Correction: An earlier version of this article referred incorrectly to a medal that Iraq veteran Mark Stach planned to return. The medal was issued by the United States, not NATO. This version has been corrected.
CHICAGO — Thousands of peace activists thronged city streets to protest meetings of the North Atlantic Treaty Organization in Chicago on Sunday, a march for military veterans that was capped by a violent conflict with police.
Dozens of protesters stormed the police line after an emotional ceremony close to McCormick Place, where the NATO summit is being held. Protesters were beaten with police batons. One serious head injury was observed.
Police said that they had made 45 arrests and that four officers — including one who was stabbed in the leg — were injured in the confrontation. Several protesters were also hurt.
The day capped a turbulent week. Two more men were arrested on terrorism charges, including falsely making a terrorist threat and attempted possession of explosives, the Cook County state’s attorney’s office said. That’s in addition to the three Florida-based Occupy activists charged Saturday with plotting to throw Molotov cocktails at President Obama’s headquarters, the mayor’s house and police stations.
At least 19 protesters have been arrested in recent days; five were detained Saturday night after a series of clashes with police as they marched through the downtown Loop district.
Sunday’s march began relatively peacefully. Many demonstrators danced, chanted and sang, although the mood at the front of the column was more subdued. Three dozen veterans in battle fatigues solemnly chanted “No NATO, no war, we don’t kill for you no more.”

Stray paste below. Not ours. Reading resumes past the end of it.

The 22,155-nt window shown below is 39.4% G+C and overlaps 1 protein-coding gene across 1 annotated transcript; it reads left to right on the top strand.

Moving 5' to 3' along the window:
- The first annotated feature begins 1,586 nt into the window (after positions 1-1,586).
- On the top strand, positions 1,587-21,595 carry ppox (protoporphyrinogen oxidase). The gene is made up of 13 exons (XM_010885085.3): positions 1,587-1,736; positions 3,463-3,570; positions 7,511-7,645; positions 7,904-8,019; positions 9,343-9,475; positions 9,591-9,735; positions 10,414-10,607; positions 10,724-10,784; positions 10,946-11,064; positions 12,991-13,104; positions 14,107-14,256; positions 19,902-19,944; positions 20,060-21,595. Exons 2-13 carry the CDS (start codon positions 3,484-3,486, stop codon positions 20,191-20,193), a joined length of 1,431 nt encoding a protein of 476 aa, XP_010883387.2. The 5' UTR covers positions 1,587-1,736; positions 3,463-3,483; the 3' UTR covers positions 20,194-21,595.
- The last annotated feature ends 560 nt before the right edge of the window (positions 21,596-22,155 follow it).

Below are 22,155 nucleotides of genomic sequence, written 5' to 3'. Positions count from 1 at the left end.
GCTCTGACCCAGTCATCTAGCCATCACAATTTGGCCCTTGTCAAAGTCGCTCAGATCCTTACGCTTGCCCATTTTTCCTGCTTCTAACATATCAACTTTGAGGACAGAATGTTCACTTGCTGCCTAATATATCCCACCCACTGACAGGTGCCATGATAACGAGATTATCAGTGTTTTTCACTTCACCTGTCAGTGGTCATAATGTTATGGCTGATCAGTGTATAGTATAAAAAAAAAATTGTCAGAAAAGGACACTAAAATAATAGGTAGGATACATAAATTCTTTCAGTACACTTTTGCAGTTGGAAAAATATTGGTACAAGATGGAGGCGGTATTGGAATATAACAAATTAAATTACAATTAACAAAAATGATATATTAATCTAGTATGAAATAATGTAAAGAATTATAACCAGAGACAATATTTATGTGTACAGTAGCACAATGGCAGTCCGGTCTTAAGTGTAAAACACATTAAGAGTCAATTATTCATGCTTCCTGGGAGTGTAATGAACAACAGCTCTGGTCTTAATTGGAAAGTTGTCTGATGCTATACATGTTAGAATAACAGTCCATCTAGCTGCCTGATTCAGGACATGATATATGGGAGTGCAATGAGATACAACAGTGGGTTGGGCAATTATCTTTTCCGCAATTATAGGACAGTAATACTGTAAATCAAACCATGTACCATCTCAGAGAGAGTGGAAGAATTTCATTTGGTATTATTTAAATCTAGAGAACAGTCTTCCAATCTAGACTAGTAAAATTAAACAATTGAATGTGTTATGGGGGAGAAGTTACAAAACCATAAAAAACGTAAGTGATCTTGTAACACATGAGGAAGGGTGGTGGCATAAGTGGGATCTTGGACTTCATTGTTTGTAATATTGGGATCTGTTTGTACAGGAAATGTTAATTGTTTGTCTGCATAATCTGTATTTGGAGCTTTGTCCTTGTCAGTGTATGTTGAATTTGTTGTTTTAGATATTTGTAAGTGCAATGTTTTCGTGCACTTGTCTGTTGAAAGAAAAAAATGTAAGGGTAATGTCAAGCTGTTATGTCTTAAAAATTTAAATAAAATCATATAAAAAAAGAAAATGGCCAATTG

As they neared the convention center, they were greeted by rows of riot police, mounted officers, Jersey barriers and fences.
Many of the vets wept and apologized as they took off their medals and threw them down to the sound of cheers.
“These are lies. I’m giving them back,” said Jason Hurd, a former combat medic in Iraq.
Shortly afterward, the notes of taps were heard.
Leaders of Occupy Chicago held a news conference Sunday to denounce what they said was police violence. In one incident, a police van struck a protester during a melee late Saturday evening.
Police Superintendent Garry McCarthy said that the officer was punched through an open window of the vehicle and suffered a concussion.
“We face protests every day here, and we’re going to take care of business,” McCarthy said in a brief news conference in Grant Park. The police support the protesters’ right to demonstrate, he said, but “we’re not going to tolerate criminal behavior.”
More than 3,000 Chicago police officers and plainclothes federal agents were out as a no-fly zone went into effect over the city and U.S. Coast Guard boats patrolled nearby waterways and Lake Michigan.
Before the summit, hundreds of police officers received crowd-control training from the Department of Homeland Security and were outfitted with $1 million worth of riot gear. The police department is trying to avoid the sorts of violent confrontations that have marred the city’s history, from the 1968 Democratic National Convention to mass arrests during an Iraq protest in 2003. The city recently paid $6.2 million to settle a lawsuit over police conduct during the 2003 protests.
In Grant Park, hundreds of protesters gathered at the Petrillo Music Shell before the “Coalition Against NATO/G8 War & Poverty” march sponsored by a group called Iraq and Afghanistan Veterans Against the War.
“We’re demanding a full withdrawal of forces from Afghanistan, and we’re advocating bringing the incredible amount of money spent in Afghanistan back home to our communities,” said Matt Howard, 29, a former Marine corporal who is an organizer with the veterans group.
Mark Stach, 40, a veteran from Dixon, Ill., filled his canteen as he readied for the march to return a U.S. medal he received while serving in Iraq in the Army National Guard in 2004 and 2005.
“I’m willing to give it back, because I don’t think the war on terror did any good,” he said.
He added that he was enjoying the sense of community felt with other veterans.
“I feel pretty alone in this most of the time. I’m looking to be around people who feel the same way I do. I’m disgusted [the war] has gone on so long.”